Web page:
Figure 2

# Digraphs with n = 1024 vertices and various arc densities with the number of relaxations of algorithms divided by R F W .

## Contexts in source publication

**Context 1**

... chose the constant 60 so that the plots of the Tree algorithm and the added function start at the same initial point, namely at 2 8 vertices. The results of the second experiment for = 1024 vertices and sizes of the arc set varying between n 2 /10 and 8n 2 /10 are shown in Figure 2. In Figure 1 we see a significant reduction of relaxations which also implies the decrease of running time of the Tree and Hourglass algorithms. ...

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... Consequently, we are not solving n, where n is a number of nodes, unrelated SSSP problems, but one single all-pairs shortest path problem (APSP). The traditional algorithm solving this problem is a dynamic-programming centralized Floyd-Warshall algorithm ( [44,48]). Indeed, some attempts were made to make it parallel, and most of them applied techniques used in parallel matrix multiplication (cf. [49]). ...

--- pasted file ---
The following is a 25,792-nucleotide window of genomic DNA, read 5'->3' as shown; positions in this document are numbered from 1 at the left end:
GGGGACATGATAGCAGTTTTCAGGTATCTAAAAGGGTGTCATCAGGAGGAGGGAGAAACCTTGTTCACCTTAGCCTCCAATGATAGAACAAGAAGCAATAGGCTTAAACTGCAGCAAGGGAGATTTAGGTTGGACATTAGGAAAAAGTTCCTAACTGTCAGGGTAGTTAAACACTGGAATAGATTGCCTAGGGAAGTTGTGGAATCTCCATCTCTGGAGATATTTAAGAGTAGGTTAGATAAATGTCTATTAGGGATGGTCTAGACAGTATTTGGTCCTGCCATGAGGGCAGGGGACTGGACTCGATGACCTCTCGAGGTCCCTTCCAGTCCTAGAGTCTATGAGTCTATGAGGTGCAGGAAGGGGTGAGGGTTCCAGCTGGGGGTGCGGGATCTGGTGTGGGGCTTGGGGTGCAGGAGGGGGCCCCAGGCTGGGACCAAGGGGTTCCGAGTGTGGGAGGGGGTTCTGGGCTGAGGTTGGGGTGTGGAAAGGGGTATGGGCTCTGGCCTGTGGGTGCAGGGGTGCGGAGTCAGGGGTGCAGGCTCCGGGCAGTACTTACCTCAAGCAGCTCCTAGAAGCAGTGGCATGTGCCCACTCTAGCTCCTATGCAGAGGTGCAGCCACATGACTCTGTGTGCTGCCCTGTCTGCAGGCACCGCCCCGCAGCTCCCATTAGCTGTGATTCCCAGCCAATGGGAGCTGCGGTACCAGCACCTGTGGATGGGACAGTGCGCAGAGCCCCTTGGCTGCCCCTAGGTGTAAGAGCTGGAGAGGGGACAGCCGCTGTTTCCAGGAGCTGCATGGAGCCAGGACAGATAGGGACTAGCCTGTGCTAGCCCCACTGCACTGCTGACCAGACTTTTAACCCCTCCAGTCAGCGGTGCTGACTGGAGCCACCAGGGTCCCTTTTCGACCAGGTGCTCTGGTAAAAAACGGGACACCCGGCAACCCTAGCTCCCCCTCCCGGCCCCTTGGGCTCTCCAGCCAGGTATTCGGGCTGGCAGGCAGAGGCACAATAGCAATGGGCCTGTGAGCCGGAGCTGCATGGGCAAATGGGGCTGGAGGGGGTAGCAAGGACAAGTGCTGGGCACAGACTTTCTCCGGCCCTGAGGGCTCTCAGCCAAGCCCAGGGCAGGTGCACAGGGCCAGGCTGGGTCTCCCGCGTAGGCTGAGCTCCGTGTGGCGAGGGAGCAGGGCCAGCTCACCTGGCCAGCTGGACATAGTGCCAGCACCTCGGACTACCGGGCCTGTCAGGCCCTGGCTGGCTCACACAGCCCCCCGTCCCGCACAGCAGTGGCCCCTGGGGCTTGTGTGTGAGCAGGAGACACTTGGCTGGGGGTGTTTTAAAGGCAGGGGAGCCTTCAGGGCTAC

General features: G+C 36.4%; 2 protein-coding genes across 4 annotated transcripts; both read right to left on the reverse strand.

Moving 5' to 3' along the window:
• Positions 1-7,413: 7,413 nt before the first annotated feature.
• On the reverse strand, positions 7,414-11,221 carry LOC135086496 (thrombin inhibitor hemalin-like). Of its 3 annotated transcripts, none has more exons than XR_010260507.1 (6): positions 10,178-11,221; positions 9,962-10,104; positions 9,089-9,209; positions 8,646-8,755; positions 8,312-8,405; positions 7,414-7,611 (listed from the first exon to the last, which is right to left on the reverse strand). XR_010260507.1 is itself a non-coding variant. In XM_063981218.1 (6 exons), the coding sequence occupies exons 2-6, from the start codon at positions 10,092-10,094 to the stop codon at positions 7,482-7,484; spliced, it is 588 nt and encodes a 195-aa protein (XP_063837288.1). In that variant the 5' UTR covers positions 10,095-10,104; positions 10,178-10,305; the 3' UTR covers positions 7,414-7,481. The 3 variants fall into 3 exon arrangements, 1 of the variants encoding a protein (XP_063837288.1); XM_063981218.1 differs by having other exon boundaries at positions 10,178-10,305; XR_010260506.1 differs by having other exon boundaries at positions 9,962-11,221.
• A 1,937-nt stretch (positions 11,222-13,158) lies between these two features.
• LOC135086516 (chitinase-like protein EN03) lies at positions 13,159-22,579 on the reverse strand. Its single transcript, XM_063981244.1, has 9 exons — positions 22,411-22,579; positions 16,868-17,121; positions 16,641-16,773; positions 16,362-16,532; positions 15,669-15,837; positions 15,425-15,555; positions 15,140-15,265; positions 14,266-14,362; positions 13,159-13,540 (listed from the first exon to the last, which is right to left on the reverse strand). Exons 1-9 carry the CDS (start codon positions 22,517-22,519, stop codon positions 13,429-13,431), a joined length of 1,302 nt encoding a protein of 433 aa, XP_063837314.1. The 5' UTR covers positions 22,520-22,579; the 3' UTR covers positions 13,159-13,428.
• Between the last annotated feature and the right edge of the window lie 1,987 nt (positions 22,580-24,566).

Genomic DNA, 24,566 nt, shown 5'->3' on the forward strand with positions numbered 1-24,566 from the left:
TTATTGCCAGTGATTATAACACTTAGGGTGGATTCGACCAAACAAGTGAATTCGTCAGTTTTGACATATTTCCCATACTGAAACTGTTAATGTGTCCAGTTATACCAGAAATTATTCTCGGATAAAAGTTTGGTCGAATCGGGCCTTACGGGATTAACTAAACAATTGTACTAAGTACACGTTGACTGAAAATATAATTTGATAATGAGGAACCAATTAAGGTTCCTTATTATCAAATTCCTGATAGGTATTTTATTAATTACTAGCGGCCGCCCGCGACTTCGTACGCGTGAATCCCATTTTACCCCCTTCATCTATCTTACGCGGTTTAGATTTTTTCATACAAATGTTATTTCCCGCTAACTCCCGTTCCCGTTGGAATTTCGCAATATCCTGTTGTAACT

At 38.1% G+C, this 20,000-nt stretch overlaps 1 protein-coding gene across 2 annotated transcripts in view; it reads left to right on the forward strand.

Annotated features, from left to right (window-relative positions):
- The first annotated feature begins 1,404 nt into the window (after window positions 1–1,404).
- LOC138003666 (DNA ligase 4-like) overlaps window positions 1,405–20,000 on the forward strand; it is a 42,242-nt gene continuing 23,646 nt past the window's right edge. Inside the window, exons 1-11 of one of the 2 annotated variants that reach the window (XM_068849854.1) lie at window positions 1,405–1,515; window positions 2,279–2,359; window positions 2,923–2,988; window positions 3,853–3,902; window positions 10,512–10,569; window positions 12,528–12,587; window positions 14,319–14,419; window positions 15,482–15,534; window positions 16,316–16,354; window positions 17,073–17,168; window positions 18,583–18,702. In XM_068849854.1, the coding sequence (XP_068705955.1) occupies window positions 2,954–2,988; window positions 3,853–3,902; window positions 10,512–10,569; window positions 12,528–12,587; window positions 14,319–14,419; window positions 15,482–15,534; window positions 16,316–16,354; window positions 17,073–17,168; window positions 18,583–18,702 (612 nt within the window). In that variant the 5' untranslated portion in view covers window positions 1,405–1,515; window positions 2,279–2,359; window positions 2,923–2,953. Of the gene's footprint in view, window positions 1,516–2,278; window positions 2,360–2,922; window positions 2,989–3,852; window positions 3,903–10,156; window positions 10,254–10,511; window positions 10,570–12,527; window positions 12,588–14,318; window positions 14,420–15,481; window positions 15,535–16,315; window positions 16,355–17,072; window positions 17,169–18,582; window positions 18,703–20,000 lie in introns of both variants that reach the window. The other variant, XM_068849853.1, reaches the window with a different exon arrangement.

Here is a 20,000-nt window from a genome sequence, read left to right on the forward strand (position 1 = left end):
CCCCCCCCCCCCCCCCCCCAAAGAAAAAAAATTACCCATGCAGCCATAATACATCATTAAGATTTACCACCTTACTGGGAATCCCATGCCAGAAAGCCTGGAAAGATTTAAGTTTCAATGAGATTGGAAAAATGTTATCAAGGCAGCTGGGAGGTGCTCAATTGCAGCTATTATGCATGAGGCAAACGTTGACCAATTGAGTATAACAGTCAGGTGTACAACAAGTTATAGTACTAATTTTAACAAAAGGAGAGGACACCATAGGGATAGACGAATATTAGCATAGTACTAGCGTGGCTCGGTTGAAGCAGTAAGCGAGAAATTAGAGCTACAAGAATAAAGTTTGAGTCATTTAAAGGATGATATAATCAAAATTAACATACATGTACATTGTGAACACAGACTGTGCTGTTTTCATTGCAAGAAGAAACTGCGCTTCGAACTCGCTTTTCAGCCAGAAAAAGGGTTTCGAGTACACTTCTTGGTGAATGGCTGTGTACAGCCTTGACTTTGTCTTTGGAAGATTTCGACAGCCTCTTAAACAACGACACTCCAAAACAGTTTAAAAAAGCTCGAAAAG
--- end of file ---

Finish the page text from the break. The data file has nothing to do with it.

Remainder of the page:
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The Floyd‐Warshall algorithm is the most popular algorithm for determining the shortest paths between all vertex pairs in a graph. It is a very simple and an elegant algorithm. However, for graphs without any negative weighted edges, using Dijkstra's shortest path algorithm for every vertex as a source vertex to produce all‐pairs shortest paths works significantly better than the Floyd‐Warshall algorithm, especially for large graphs. Furthermore, for graphs with negative weighted edges, with no negative cycle, in general Johnson's algorithm also performs better than the Floyd‐Warshall algorithm for large graphs. Johnson's algorithm first transforms the graph into a non‐negative one by using the Bellman‐Ford algorithm, then applies the Dijkstra's algorithm to the transformed graph. Thus, mainly, the Floyd‐Warshall algorithm is quite inefficient, especially for large graphs. In this paper, we show a simple improvement on the Floyd‐Warshall algorithm that will increases its efficiency, especially for very sparse graphs (i.e., the number of its edges is less than the number of its vertices), so it can be used instead of more complicated alternatives. We also show that our approach is also very effective for denser disconnected graphs. Since the new algorithm modifies the original Floyd‐Warshall algorithm, it is mainly aimed for directed graphs without negative cycles. Most programmers prefer to implement the Floyd‐Warshall algorithm over more complicated but more efficient alternatives for solving all‐pairs shortest path problems. In this work, we show that without the addition of any complicated data structures, the performance of the Floyd‐Warshall algorithm can be improved very easily. Our practical approach works even better than its alternatives for large sparse graphs.

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